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Dark Star, 30th Anniversary Special Edition [DVD] 
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Originally intended to be a 68 minute student film, Dark Star was the creation of University of Southern California film students John Carpenter and Dan O'Bannon. It is the twenty-first century story of four bored astronauts in deep space, whose mission is to destroy unstable planets in star systems which are to be colonised. The late Commander Powell is stored in deep freeze, where he is still able to offer advice. As their mission nears completion, they must cope with a runaway alien which resembles a beach-ball, faulty computer systems, and a ''smart bomb'' who thinks it is God...
Features: Stunning New CGI Menus, Theatrical and Special Editions, Commemorative new box packaging, Publicity Stills, Theatrical Trailers, Filmographies, Original Biographies.
Dark Star is absurd, surreal and very funny. John Carpenter once described it as "Waiting for Godot in space." (It's also, surely, one of the primary inspirations for Red Dwarf.) Made at a cost of practically nothing, the film's effects are nevertheless impressive and, along with the number of ideas crammed into its 83 minutes, ought to shame makers of science fiction films costing hundreds of times more.
The story concerns the Dark Star's crew who are on a 20-year mission to destroy unstable planets and make way for future colonisation. The smart bombs they use to effect this zoom off cheerfully to do their duty. But unlike Star Trek, in which order prevails, the nerves of this crew are becoming increasingly frayed to the point of psychosis. Their captain has been killed by a radiation leak that also destroyed their toilet paper. "Don't give me any of that 'Intelligent Life' stuff," says Commander Doolittle when presented with the possibility of alien life. "Find me something I can blow up." When an asteroid storm causes a malfunction, Bomb Number 20 (the most cheerful character in the film) has to be repeatedly talked out of exploding prematurely, each time becoming more and more peevish, until they have to teach him phenomenology to make him doubt his existence. And the film's apocalyptic ending, lifted almost wholly from Ray Bradbury's story "Kaleidoscope", has the remaining crew drifting away from each other in space, each to a suitably absurd end. --Jim GaySee all Product Description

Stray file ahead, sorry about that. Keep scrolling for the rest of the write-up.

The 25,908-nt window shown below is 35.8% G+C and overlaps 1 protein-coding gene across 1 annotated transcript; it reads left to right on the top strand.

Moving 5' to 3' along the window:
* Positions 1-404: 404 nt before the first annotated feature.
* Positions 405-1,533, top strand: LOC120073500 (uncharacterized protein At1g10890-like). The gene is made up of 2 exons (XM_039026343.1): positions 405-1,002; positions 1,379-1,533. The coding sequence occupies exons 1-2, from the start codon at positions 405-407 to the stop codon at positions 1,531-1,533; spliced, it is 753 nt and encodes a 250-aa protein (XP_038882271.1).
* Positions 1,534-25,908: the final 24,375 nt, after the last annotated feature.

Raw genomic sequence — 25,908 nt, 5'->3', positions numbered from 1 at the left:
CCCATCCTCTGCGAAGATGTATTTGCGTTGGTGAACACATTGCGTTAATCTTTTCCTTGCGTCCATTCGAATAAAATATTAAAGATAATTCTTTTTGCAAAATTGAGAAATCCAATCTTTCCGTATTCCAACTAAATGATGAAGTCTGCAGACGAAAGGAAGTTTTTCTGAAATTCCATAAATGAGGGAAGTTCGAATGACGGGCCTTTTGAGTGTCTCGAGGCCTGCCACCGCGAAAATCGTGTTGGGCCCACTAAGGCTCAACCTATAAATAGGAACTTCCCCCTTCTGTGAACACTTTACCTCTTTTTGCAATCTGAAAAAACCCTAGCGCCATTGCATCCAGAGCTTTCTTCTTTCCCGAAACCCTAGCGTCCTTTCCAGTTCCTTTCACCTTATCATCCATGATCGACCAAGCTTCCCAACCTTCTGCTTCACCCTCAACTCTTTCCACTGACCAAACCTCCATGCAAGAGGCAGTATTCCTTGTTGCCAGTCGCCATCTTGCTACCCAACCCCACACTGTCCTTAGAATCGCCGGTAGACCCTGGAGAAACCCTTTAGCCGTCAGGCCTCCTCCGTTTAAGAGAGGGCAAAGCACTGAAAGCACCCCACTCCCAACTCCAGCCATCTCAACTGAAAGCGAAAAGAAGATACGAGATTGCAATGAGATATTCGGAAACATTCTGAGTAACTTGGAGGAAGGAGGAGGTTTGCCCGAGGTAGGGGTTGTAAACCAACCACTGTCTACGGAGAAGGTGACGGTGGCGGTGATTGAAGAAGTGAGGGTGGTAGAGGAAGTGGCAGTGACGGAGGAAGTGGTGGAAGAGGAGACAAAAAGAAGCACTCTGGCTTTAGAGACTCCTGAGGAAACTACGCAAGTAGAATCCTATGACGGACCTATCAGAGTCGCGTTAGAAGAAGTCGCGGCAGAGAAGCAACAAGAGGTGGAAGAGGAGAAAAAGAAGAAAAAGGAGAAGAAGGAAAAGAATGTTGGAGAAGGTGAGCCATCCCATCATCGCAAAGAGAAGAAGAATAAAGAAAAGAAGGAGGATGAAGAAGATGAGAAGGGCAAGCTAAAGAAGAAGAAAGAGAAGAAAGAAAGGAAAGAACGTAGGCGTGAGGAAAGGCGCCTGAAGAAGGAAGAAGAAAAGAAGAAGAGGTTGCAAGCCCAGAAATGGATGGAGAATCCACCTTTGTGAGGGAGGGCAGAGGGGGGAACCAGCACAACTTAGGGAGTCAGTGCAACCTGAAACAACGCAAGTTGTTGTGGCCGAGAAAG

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Top Customer Reviews
A new text introduction to the film written by Dan O'Bannon who died just before this release.
The original version of the film (68 minutes).
A full-length audio commentary of the final version (83 minutes) by Andrew Gilchrist who tells you everything that is known about the film.
Let There Be Light (115 minutes) is a new, excellent 2010 documentary and includes interviews with many of the surviving cast and crew and archival interviews with John Carpenter and Dan O'Bannon. You will find out how the students made the film over three years, exactly where the props and sets came from and how Carpenter and O'Bannon worked with each other.